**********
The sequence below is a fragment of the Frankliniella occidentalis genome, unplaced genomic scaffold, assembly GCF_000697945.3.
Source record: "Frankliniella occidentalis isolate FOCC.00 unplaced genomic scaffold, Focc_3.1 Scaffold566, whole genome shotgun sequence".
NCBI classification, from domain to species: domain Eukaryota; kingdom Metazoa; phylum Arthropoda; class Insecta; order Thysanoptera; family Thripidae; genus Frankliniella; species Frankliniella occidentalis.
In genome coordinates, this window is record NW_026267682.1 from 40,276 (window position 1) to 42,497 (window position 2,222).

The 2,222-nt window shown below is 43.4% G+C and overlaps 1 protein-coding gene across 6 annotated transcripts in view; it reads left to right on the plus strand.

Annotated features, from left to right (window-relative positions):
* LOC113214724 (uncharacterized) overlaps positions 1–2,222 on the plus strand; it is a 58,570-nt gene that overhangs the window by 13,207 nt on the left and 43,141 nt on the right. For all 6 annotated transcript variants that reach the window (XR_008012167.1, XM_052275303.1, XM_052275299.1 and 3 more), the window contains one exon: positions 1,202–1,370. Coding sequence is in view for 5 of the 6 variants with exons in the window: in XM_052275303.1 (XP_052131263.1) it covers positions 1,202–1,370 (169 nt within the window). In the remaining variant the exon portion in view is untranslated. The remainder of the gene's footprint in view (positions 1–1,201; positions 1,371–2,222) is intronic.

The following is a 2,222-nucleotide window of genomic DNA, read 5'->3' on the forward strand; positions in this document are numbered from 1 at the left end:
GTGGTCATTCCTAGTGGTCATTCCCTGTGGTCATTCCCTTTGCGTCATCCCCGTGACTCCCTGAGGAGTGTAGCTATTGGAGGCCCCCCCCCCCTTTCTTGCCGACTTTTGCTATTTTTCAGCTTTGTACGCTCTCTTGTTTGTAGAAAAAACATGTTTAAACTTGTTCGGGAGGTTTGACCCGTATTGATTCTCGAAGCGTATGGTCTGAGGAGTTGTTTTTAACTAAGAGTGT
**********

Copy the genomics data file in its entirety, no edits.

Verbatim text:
The sequence below is a fragment of the Frankliniella occidentalis genome, unplaced genomic scaffold, assembly GCF_000697945.3.
Source record: "Frankliniella occidentalis isolate FOCC.00 unplaced genomic scaffold, Focc_3.1 Scaffold566, whole genome shotgun sequence".
NCBI classification, from domain to species: domain Eukaryota; kingdom Metazoa; phylum Arthropoda; class Insecta; order Thysanoptera; family Thripidae; genus Frankliniella; species Frankliniella occidentalis.
In genome coordinates, this window is record NW_026267682.1 from 40,276 (window position 1) to 42,497 (window position 2,222).

The 2,222-nt window shown below is 43.4% G+C and overlaps 1 protein-coding gene across 6 annotated transcripts in view; it reads left to right on the plus strand.

Annotated features, from left to right (window-relative positions):
* LOC113214724 (uncharacterized) overlaps positions 1–2,222 on the plus strand; it is a 58,570-nt gene that overhangs the window by 13,207 nt on the left and 43,141 nt on the right. For all 6 annotated transcript variants that reach the window (XR_008012167.1, XM_052275303.1, XM_052275299.1 and 3 more), the window contains one exon: positions 1,202–1,370. Coding sequence is in view for 5 of the 6 variants with exons in the window: in XM_052275303.1 (XP_052131263.1) it covers positions 1,202–1,370 (169 nt within the window). In the remaining variant the exon portion in view is untranslated. The remainder of the gene's footprint in view (positions 1–1,201; positions 1,371–2,222) is intronic.

The following is a 2,222-nucleotide window of genomic DNA, read 5'->3' on the forward strand; positions in this document are numbered from 1 at the left end:
GTGGTCATTCCTAGTGGTCATTCCCTGTGGTCATTCCCTTTGCGTCATCCCCGTGACTCCCTGAGGAGTGTAGCTATTGGAGGCCCCCCCCCCCTTTCTTGCCGACTTTTGCTATTTTTCAGCTTTGTACGCTCTCTTGTTTGTAGAAAAAACATGTTTAAACTTGTTCGGGAGGTTTGACCCGTATTGATTCTCGAAGCGTATGGTCTGAGGAGTTGTTTTTAACTAAGAGTGT